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If our standalone app were just a downloaded .exe file (i.e. deployed using windows installer), it would be fairly simple to have a running instance launch a second instance using System.Diagnostics.Process.Start. Unfortunately, our WPF application is deployed VIA ClickOnce, so there's no local file system path to it as far as I know.

How can I launch a second instance of a running ClickOnce app? (And pass it command line parameters if possible.)

  • Not a duplicate of this stackoverflow.com/questions/1890634/… but it might help – Alex Aug 2 '12 at 14:09
  • I'm just curious: why do you need to have two instances of your application? – niao Aug 2 '12 at 14:12
  • @PiotrPtak My application loads up all the details and configuration options for a given 'Program' (A complex object model with roughly 20 modules each with a dozen or so tables, lists and properties). If the user wishes to load up a second 'Program' side by side, the simplest solution is for them to start up a second instance. They want to make that easier by launching a second instance from the first by having a clickable a 'link' wherever another 'Program' is referenced. – Alain Aug 2 '12 at 14:29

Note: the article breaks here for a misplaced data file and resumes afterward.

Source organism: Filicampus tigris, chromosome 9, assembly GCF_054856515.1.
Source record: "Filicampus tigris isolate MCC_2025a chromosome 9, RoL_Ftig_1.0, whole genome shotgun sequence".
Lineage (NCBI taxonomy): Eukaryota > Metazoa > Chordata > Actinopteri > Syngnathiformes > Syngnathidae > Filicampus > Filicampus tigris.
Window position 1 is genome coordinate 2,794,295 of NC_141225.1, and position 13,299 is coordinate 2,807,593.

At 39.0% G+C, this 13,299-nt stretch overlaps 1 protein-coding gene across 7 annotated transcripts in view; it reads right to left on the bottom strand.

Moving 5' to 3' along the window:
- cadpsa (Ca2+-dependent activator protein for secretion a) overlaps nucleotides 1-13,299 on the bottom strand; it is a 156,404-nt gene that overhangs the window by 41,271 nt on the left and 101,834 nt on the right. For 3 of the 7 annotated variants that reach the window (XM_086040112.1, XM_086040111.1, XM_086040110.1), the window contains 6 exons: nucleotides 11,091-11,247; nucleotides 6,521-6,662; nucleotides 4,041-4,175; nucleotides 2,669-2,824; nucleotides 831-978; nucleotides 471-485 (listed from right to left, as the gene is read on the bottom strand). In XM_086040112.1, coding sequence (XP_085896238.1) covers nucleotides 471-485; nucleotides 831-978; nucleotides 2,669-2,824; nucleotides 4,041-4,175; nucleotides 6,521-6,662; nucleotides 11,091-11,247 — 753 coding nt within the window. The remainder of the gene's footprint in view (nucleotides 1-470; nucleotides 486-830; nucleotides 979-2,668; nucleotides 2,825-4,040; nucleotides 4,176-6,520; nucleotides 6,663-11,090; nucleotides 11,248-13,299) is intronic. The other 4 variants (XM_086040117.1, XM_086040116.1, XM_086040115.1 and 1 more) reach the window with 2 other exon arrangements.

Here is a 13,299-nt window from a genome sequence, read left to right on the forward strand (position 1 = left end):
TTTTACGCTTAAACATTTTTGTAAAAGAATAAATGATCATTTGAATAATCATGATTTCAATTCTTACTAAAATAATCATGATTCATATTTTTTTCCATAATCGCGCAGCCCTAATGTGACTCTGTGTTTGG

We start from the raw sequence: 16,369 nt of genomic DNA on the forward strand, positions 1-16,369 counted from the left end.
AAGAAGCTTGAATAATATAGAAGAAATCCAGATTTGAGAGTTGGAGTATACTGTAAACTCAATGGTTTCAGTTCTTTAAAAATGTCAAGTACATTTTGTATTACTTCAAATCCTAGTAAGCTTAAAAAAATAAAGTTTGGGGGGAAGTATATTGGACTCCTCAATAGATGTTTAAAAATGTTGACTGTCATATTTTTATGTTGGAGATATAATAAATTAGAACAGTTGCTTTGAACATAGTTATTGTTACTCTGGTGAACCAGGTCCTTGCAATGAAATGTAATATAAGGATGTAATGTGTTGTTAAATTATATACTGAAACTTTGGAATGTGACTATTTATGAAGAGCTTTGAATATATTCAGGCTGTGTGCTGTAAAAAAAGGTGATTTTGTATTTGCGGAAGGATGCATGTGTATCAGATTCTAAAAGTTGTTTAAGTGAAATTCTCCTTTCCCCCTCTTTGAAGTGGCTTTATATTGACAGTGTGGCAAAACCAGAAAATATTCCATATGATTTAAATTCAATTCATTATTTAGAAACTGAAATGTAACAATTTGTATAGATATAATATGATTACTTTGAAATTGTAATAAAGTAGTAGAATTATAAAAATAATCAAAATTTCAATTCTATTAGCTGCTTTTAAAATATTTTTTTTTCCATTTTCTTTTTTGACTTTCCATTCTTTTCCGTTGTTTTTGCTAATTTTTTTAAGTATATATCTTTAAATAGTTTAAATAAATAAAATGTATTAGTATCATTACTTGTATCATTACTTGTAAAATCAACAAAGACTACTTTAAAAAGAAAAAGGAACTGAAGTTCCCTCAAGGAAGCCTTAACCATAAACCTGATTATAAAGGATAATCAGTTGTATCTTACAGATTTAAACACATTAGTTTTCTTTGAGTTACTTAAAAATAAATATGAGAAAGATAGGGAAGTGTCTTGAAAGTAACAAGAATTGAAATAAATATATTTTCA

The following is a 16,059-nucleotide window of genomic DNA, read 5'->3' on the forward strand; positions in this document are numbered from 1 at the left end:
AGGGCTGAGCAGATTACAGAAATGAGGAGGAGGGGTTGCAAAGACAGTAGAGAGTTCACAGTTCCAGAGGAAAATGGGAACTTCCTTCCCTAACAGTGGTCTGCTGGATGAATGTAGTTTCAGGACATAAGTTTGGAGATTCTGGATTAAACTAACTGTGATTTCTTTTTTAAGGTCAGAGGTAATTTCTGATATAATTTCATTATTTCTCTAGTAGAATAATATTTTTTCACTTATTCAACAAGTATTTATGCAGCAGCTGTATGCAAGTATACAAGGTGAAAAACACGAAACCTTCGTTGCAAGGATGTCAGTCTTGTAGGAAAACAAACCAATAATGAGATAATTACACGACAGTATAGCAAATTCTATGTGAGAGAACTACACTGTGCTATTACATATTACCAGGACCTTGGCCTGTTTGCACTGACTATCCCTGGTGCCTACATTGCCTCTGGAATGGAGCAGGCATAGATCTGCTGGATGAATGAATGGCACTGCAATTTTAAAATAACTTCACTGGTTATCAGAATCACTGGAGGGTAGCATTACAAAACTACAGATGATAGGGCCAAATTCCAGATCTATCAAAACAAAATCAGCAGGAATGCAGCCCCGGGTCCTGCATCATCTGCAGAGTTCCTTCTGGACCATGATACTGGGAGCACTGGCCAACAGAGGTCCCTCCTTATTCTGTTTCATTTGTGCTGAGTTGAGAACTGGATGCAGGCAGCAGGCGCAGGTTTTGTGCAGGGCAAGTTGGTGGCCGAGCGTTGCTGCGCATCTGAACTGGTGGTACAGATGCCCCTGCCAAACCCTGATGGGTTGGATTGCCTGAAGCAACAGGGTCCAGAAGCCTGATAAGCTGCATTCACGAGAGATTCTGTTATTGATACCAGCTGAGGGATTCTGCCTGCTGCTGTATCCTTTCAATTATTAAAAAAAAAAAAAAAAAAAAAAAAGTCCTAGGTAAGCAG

• If you know the deployment URL of the application, you can just do a Process.Start on it, and it will install or run it. – RobinDotNet Aug 25 '12 at 7:33
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well, there IS a local filesystem path when you deploy it via clickonce. Try

yourWindow.GetType().Assembly.Location

-> this will give you the full path to your assembly.

  • No good, that exact code just returns MUS, Version=6.2.0.0, Culture=neutral, PublicKeyToken=null. MUS is the name of my application. – Alain Aug 2 '12 at 18:13
  • sorry dude, i meant "Location", not "FullName" – Joachim Kerschbaumer Aug 2 '12 at 18:17
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You're incorrect: there is a local path, under your local Application Data folder. Alternatively, you can relaunch the application using the Uri. In short, you should be able to work out the launch path for your application (maybe using Environment.CommandLine or System.Diagnostics.Process.GetCurrentProcess().MainModule.FileName) as you would for a regular application, and use that.

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